Xcode and spm

Here is how you use Swift package manager in your XCode app projects

The workflow:

  1. Terminal: cd ~/dev/MyProject/ 👈 navigate to your project
  2. Terminal: swift package init 👈 creates the initial SPM files
  3. Add the code from: The Package.swift file paragraph to your newly created Package.swift file:
  4. Terminal: swift build 👈 downloads the dependencies from github and builds binaries (aka .framework)
  5. Terminal: swift package generate-xcodeproj 👈 Creates an XCode project that has .framework files
  6. XCode: Open MyProject.xcodeproj and then: file -> Target -> Cocoa app -> Name it MyApp
  7. XCode: Select MyProject -> General -> Targets -> MyApp -> Embedded binaries -> Add the Utils.framework
  8. XCode: Add: @testable import Utils to AppDelegate.swift and print(StringParser.sansSuffix("blue")) inside the applicationDidFinishLaunching method
  9. cmd + shift + k to clean your xcode. This is sometimes a needed step if the import statement doesn’t work
  10. XCode: Run the MyApp and it will now print blu

The Package.swift file:

/*basically adds Swift-utils as a third Party framework in your project    */
import PackageDescription
let package = Package(
    name: "MyProject",
	dependencies: [
		.Package(url: "https://github.com/eonist/swift-utils.git", Version(0, 0, 0, prereleaseIdentifiers: ["alpha", "3"]))

Why is this awesome?

  1. When you develop your app. You use binaries but you have full access to third-party source code. 🔑
  2. When you need to download a new version of third party libs: Terminal: swift package update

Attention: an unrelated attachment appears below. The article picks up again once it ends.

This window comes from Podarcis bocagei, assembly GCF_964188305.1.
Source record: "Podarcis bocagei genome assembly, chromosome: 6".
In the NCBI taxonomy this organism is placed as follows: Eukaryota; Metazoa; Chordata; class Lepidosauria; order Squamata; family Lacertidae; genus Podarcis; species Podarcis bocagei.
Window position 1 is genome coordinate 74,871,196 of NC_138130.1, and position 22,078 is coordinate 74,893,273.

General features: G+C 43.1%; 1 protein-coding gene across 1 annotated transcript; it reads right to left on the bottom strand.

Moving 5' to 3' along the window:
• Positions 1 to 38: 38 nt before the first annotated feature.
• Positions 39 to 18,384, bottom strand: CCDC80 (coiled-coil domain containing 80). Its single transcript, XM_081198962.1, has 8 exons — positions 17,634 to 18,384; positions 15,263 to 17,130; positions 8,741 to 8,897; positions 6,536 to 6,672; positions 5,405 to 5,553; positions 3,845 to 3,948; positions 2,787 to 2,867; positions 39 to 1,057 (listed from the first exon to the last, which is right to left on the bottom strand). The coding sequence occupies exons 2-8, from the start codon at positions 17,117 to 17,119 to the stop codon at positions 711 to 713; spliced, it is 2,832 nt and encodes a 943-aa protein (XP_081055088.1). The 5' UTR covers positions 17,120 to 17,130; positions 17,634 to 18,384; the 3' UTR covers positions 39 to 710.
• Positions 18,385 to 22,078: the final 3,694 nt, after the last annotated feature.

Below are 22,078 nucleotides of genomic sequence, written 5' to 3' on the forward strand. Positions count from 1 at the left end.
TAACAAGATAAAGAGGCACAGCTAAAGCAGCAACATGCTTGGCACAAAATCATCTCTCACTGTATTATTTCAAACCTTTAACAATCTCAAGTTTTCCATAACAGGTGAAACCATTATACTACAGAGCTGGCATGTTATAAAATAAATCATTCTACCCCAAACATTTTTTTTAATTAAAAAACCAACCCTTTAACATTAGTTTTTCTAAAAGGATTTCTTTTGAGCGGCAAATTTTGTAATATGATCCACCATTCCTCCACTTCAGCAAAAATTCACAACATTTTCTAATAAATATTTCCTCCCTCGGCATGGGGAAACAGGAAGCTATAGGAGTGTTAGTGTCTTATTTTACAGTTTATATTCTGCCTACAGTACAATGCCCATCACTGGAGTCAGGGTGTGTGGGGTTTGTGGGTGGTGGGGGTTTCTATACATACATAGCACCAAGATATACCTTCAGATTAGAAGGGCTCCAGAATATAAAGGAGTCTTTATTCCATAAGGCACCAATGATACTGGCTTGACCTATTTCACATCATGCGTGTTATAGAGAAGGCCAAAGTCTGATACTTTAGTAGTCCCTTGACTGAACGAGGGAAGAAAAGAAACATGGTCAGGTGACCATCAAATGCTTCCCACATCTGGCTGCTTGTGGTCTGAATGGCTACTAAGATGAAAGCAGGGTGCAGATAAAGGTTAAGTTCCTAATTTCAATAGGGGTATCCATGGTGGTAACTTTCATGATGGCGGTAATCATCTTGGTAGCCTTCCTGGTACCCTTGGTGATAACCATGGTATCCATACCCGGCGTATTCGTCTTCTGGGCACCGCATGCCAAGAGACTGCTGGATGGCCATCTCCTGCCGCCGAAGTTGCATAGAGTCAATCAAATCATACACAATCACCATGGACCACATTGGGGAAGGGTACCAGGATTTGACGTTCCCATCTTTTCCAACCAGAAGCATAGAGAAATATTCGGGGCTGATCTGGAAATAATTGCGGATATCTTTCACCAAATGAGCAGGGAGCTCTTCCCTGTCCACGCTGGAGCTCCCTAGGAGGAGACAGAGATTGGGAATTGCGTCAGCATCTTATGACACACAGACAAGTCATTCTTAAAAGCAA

3. Supports nested frameworks 👈 “holy grail of Dependency management”
  4. Supports CI, ✅ this
  5. If you are developing on your own third-party modules you can integrate this workflow with no extra steps. as the packages are pure .git projects. Just commit back to github repo directly from inside your project. Either by git checkout master or git push origin HEAD:master
  6. If you add code to third-party dependencies then they are embedded in the binaries automatically.

Daily driver:

It takes a bit of time to setup. But as your daily driver this is an extremely efficient way to develop apps. As you can update multiple repos from 1 single xcode project. You really only set this up at the start of the app and never again. personally I code for 1 app project but in that same app project i update and commit to maybe 20 other repos on github in various levels of the dependency hierarchy. It makes fixing small libraries really fast and you can do 360 turns really quick when you need to. You can also pretty effortlessly split repos into ever smaller repos making things modular. Its also faster to build this way, as you don’t have to keep rebuilding parts of the code that hasn’t changed. Xcode can build complex apps with 100k LOC in a matter of seconds. As appose to many minutes if you keep the code as pure source.


  • Investigate buildMetadataIdentifier 👈 Supposedly it enables you to target single commit ids rather than version tags
  • Implement CI Travis
  • C - code in SPM: here